How Apple will change everything about Podcasting, #5 — Five potential unintended consequences of iTunes embracing podcasting.

How Apple will change everything about Podcasting, #5 — Five potential unintended consequences of iTunes embracing podcasting.

is #5 (and the last) in a series of posts I’ve made regarding the
impact — positive and negative — of iTunes embracing –the
iTunification — of podcasting. Here is a link to a page displaying all of the posts, chronologically. Also, here is an RSS feed to posts I make specifically on the topic of “podcasting.”)

It took me a bit longer than anticipated, but here is the last of my
posts regarding How iTunes will change everything podcasting. As it appears
the launch of iTunes 4.9 is being fast-tracked, I figured I have little
time left to procrastinate on this, my “what can go wrong when Apple
supports podcasting” entry.

In previous posts, I have outlined
numerous ways — mostly positive — I believe the support of RSS
enclosures and the recognition of “podcasting” as a viable “content
category” on Apple Computer’s iTunes platform will dramatically change
podcasting. However, here are a few of the concerns I have about what
negative things can happen when podcasting becomes “iTunified,” a list
of potential unintended consequences Apple adding RSS enclosure support
and a podcast tab to iTunes:

1. Some people will start thinking “podcasts” are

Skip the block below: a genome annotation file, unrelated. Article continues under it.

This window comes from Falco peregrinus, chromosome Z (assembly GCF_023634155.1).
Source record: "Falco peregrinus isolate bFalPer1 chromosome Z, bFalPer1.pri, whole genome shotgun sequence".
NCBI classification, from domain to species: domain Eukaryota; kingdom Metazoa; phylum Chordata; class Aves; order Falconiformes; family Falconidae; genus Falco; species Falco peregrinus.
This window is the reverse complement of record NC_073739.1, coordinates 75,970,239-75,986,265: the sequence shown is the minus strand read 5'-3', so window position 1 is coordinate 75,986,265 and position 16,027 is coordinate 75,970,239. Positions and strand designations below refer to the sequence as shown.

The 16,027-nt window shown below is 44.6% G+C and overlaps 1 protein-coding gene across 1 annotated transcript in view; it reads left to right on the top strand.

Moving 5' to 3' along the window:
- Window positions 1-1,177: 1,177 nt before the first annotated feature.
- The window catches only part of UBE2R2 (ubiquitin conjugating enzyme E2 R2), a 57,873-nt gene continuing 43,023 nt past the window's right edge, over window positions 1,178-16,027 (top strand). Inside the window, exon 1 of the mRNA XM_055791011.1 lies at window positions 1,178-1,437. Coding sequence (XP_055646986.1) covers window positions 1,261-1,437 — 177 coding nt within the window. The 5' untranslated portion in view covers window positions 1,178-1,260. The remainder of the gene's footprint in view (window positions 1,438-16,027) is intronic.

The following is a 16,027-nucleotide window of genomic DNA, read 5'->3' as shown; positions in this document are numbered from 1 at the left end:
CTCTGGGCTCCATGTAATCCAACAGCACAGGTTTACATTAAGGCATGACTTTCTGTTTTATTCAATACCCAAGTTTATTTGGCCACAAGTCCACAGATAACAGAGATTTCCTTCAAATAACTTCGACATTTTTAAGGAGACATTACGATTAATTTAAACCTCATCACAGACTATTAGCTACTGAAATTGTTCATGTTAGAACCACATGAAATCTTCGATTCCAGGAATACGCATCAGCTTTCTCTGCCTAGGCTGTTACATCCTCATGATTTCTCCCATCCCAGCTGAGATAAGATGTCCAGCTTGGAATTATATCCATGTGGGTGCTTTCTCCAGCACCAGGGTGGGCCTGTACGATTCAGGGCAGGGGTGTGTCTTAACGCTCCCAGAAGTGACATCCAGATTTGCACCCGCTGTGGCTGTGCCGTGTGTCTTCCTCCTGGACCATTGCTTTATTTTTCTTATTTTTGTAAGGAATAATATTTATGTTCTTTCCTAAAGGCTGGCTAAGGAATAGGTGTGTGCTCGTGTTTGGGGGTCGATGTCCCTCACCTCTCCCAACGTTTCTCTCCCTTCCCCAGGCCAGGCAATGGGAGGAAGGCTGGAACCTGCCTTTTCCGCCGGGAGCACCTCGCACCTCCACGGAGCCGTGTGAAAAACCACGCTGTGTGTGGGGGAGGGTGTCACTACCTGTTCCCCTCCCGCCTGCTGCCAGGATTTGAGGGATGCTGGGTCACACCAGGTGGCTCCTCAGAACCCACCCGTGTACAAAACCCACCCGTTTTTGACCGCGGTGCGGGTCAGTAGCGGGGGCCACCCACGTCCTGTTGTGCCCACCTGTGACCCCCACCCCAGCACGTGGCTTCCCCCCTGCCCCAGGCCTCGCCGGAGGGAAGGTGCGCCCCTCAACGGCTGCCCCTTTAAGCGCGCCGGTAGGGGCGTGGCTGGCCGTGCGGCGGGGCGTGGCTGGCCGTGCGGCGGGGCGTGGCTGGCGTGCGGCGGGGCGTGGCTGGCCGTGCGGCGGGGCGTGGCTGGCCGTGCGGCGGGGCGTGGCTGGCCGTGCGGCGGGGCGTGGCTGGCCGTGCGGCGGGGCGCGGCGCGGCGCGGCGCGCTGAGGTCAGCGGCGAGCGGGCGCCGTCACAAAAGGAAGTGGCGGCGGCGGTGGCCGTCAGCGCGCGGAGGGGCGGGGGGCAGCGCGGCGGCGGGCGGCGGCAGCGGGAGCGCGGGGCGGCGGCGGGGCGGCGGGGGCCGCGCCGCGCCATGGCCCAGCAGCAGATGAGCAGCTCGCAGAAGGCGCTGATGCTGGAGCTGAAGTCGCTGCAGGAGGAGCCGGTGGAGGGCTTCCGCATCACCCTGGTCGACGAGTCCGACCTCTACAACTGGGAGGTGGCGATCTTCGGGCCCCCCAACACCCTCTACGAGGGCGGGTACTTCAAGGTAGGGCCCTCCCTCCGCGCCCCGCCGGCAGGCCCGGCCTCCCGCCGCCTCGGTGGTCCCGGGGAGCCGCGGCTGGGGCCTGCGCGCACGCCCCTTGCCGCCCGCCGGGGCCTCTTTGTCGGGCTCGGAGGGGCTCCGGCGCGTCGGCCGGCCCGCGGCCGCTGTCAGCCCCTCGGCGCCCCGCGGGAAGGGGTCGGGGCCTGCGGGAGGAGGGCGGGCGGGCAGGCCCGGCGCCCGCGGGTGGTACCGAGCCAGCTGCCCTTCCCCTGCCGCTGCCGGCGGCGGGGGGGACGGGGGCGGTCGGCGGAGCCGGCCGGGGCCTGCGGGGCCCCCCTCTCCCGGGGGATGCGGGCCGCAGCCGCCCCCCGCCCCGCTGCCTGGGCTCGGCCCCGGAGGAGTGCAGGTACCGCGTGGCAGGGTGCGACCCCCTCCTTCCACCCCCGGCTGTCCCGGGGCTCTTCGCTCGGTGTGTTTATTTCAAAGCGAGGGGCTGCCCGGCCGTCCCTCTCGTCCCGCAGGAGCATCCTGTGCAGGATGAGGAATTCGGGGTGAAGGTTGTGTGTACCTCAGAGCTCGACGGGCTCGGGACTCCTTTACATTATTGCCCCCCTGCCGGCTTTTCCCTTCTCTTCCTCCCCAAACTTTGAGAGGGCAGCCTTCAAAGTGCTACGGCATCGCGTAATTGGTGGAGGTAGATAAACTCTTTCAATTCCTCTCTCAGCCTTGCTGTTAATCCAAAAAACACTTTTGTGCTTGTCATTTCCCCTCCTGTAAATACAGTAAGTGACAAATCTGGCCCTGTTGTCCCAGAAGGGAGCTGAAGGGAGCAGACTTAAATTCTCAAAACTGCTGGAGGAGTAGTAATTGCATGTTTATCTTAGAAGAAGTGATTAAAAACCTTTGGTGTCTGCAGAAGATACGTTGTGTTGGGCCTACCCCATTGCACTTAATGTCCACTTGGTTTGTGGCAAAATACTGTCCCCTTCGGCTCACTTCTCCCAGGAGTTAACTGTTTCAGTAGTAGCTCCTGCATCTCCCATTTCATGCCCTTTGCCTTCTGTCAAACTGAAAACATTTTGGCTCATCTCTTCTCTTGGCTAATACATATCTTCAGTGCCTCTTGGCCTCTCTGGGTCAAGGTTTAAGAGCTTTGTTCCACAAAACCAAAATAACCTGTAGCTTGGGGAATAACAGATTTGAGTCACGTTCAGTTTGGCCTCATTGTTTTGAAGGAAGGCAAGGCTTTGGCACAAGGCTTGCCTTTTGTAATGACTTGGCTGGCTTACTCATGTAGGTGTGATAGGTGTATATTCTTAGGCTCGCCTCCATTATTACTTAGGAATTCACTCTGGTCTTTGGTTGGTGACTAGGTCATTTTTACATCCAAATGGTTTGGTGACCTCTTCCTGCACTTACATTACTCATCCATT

found exclusively on iTunes’s baked-in podcast tab:

As much as you and I have heard the
term, a vast majority of people
will learn about podcasting when Apple puts it on the front page of
iTunes. In the hype surrounding that launch (as hype surrounds
everything Apple launches), many podcast listening newbies will think
the only podcasts available via iTunes will be those “baked” into the
podcast tab. (It should be noted, I don’t know if there will actually
be a baked-in list of podcasters; I’m merely assuming there will be as
that’s what is offered now on iTunes’ radio tab. Here are some screenshots
of what the podcast-supporting iTunes version is supposed to be
I assume, based on my unscientific research of asking people, that the
“baked in” problem already occurs with the current Radio tab in
iTunes. It is my opinion that most users of iTunes do not know that any
MP3 streaming source can be bookmarked in a playlist and played via
iTunes. I fear the same confusion will occur with podcasting. For this
reason, it will be especially important for podcasters who are not on
the “official” podcast tab to educate their listeners that a one-click
action is all it will take to enable them to subscribe to future
podcast posts.

2. The term “podcast” will be co-opted by those who
don’t know that the “-cast” part of it means RSS syndication:

As I’ve noted earlier, posting
audio files on the web is nothing new.
Calling the posting of audio files on the web “podcasting” misses the
point of what the RSS-enclosure facet of podcasting means in terms of,
well, I’ll skip words like asynchronous and say, simply, that it misses
the cool feature that makes podcasting like TiVo for web-distributed

3. The podcasting “movement” era will end:

As much
as I’ve displayed in the thousands of words I’ve written on this topic,
I still fear that before becoming “an Apple thing,” podcasting needed
more time as a movement before becoming a product. As I’ve said before,